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Former Oklahoma environmental secretary talks about Obama, former classmate



Miles Tolbert said he knew Barack Obama at Harvard Law School back when he attended from 1988 to 1991.

"¦ Along with about 500 other people. Yes, Tolbert said, the guy is smart.


"I agree that he is pivotal "¦ there is no question that he's very smart," he said. "While I'm pleased to say that I know the man who will be president of the United States, I cannot say I used to have beers a lot with the man who is going to be president of the United States."

But Tolbert, now an attorney for the law firm of Crowe & Dunlevy, isn't crying in his beer over missed opportunity. Instead, the former state secretary of the environment is fascinated at how his fellow Harvard grad is rewriting the book on environment policy.

Obama news flash: Environment is energy.

"That is really the moment we're in. The key environmental questions are energy questions," Tolbert said. "The most striking thing about his environmental policy is actually that it's an energy policy."

Instead of separating the two, he said, the president-elect re-envisioned the environment and energy equation when he accepted the nomination. In a victory speech after the North Carolina primary, Obama said the country faces "a defining moment in history " a moment when we're facing two wars, an economy in turmoil, a planet in peril "¦"

Speaking of Obama's plans, Tolbert said, "What Obama will try to do, it appears, is to address all three at one stroke with a new energy policy. If you make investments in green energy, you help the economy. If you wean us off foreign sources of energy, you improve our security. If you reduce the amount of carbon dioxide going into the atmosphere, you are saving the planet. That's how the three work together and how he clearly sees them."

But what does this worldview mean for Oklahoma? Tolbert said the news is good, and plays to Oklahoma's strengths in both its current energy production and its plans for the future.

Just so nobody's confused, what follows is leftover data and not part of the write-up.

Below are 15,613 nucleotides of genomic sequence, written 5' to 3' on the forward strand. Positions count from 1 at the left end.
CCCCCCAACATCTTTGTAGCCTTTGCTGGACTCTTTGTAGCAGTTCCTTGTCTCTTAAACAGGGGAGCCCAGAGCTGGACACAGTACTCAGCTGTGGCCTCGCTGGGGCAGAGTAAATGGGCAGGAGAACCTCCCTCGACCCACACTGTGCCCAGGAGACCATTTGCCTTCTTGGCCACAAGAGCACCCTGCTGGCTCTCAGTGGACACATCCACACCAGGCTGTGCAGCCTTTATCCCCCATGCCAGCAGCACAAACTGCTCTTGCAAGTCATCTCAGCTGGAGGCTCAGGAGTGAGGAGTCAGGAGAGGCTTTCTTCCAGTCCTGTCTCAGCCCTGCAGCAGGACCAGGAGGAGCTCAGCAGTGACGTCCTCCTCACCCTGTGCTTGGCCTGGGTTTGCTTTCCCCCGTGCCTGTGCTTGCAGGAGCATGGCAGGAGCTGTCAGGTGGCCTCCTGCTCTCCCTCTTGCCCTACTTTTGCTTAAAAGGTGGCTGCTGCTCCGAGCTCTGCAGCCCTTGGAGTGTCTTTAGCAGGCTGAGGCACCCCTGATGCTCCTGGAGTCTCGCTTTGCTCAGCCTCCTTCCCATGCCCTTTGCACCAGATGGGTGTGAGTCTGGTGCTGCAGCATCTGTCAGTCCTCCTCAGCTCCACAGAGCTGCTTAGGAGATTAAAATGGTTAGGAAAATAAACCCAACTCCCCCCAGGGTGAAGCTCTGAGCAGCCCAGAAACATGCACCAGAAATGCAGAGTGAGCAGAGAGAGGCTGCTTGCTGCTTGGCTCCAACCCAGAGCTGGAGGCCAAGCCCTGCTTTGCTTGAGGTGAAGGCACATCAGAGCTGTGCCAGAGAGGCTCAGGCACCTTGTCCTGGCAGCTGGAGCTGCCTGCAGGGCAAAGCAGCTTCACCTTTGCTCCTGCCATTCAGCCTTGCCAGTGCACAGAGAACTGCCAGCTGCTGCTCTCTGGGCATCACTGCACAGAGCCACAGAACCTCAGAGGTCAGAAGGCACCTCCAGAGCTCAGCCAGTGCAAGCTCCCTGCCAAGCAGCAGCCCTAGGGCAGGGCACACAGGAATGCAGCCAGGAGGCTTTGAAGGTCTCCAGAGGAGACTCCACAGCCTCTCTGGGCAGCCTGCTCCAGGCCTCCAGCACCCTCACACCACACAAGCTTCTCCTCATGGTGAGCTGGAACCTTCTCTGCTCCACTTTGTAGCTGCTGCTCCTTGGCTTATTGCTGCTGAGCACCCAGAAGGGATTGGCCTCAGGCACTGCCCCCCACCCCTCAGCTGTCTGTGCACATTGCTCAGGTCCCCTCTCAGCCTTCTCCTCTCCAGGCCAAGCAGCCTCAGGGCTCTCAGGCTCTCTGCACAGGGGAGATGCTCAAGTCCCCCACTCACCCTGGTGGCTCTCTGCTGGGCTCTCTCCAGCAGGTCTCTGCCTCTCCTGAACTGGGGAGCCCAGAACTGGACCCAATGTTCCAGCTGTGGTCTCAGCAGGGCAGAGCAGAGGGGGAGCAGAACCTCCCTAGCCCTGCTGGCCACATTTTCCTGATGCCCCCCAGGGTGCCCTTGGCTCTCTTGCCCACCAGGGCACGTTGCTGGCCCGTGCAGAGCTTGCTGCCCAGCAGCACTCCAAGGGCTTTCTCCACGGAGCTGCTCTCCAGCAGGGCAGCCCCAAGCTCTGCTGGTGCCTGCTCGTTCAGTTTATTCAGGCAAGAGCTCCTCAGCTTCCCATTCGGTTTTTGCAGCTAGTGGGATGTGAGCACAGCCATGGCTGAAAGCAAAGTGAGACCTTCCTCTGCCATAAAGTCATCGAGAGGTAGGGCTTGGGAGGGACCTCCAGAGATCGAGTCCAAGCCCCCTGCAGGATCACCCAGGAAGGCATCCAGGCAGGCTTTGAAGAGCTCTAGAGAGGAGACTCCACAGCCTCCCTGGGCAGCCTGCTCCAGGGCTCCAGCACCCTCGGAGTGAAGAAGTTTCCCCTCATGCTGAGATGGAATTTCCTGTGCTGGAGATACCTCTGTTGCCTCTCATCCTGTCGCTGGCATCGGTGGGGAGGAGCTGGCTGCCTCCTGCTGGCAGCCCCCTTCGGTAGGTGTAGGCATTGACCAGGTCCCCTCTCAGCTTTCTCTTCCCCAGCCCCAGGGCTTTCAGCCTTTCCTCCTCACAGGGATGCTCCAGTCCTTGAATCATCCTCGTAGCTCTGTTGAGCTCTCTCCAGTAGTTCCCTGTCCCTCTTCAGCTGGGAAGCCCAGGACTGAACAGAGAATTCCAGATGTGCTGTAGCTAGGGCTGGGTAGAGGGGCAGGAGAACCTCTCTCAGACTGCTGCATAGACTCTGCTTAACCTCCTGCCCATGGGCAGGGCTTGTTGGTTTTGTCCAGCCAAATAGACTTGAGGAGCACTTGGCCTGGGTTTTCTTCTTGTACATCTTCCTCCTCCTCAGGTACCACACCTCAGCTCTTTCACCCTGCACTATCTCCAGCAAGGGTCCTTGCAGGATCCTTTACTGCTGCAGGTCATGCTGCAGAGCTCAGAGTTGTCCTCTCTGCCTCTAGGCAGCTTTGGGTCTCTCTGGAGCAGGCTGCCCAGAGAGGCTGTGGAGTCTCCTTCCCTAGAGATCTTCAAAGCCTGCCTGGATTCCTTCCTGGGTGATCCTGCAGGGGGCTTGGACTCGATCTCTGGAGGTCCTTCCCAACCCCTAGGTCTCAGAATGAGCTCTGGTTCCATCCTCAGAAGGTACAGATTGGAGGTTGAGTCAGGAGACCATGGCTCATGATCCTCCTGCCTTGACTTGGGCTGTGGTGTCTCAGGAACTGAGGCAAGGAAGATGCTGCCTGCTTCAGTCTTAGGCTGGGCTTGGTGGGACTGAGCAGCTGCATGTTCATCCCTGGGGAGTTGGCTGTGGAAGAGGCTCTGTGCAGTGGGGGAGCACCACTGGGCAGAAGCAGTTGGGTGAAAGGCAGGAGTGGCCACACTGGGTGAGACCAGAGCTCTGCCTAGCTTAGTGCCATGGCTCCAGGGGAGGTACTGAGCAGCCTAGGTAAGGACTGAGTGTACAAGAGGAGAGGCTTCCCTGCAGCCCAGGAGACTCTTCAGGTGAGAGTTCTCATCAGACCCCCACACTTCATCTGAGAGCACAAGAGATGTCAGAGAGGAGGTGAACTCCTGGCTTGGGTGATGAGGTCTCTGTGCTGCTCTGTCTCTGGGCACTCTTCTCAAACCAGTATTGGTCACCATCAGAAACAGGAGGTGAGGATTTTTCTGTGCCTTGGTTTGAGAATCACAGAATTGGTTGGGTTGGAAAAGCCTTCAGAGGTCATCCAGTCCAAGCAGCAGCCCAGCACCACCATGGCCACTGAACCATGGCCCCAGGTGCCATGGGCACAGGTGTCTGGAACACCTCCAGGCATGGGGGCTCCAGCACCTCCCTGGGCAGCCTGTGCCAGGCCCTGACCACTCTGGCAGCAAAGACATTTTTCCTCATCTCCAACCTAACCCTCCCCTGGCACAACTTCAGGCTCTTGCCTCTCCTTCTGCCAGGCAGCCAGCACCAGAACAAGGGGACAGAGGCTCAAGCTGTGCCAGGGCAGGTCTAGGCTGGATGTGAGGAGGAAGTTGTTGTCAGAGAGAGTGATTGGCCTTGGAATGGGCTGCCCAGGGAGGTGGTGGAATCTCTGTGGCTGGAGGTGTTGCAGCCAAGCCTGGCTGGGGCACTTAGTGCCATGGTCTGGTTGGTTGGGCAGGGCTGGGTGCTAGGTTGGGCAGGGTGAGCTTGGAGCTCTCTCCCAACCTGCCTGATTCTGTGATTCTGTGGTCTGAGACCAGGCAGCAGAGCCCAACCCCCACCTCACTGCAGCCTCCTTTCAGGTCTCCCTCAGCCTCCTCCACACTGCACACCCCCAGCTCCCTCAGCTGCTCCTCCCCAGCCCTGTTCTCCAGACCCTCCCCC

"He is proposing, for example, for $150 billion to be invested in the next 10 years for research and development and to stimulate renewable sources of energy, including biofuels," Tolbert said. "We feel really good here in Oklahoma with the fact that over the next couple of years, we will have put $40 million in biofuel research. So, hearing a number like $15 billion a year for 10 years just dwarfs that. That is something like a moon shot."

He said Obama supports a goal for the country to have 25 percent of its energy needs come from renewable energy by 2025 " a plan called 25x'25, which Gov. Brad Henry recently signed on to.

Tolbert explained the goal would require Oklahoma to create a "renewable portfolio standard" like Texas has, stating that Oklahoma's energy needs be met through wind energy " a move the state and electricity consumers are already embracing. He said Oklahoma could become competitive like Texas in that arena.

"That's one of the reasons that Texas is the nation's largest wind producer," Tolbert said. "That kind of requirement would, over time, tremendously stimulate alternative energy in this country and would greatly benefit the industries that generate that energy."

Tolbert said Oklahoma's natural gas industry "would generally do well" in the Obama administration.

"He did choose Rahm Emanuel as his chief of staff. Emanuel has been a big proponent of CNG in automobiles. I think you have to see this as good," he said. "He has made clear that he is going to pursue some sort of comprehensive CO2 regulation. Gas is twice as efficient as coal, its main competitor, so we could expect gas would be relatively better off as a result of that."

That's a difference in perspective for Obama, Tolbert said. Originally, Obama was leaning toward coal conversion technology, having come from Illinois, a coal producer. But that's changed now, he said.

"Early on, he made favorable comments about converting coal directly to liquid fuels, that he's now kind of backed away from. It (would be) bad from a carbon dioxide perspective," Tolbert said. "I think he has started seeing it in the national perspective and not just his local, his Illinois perspective." "Ben Fenwick

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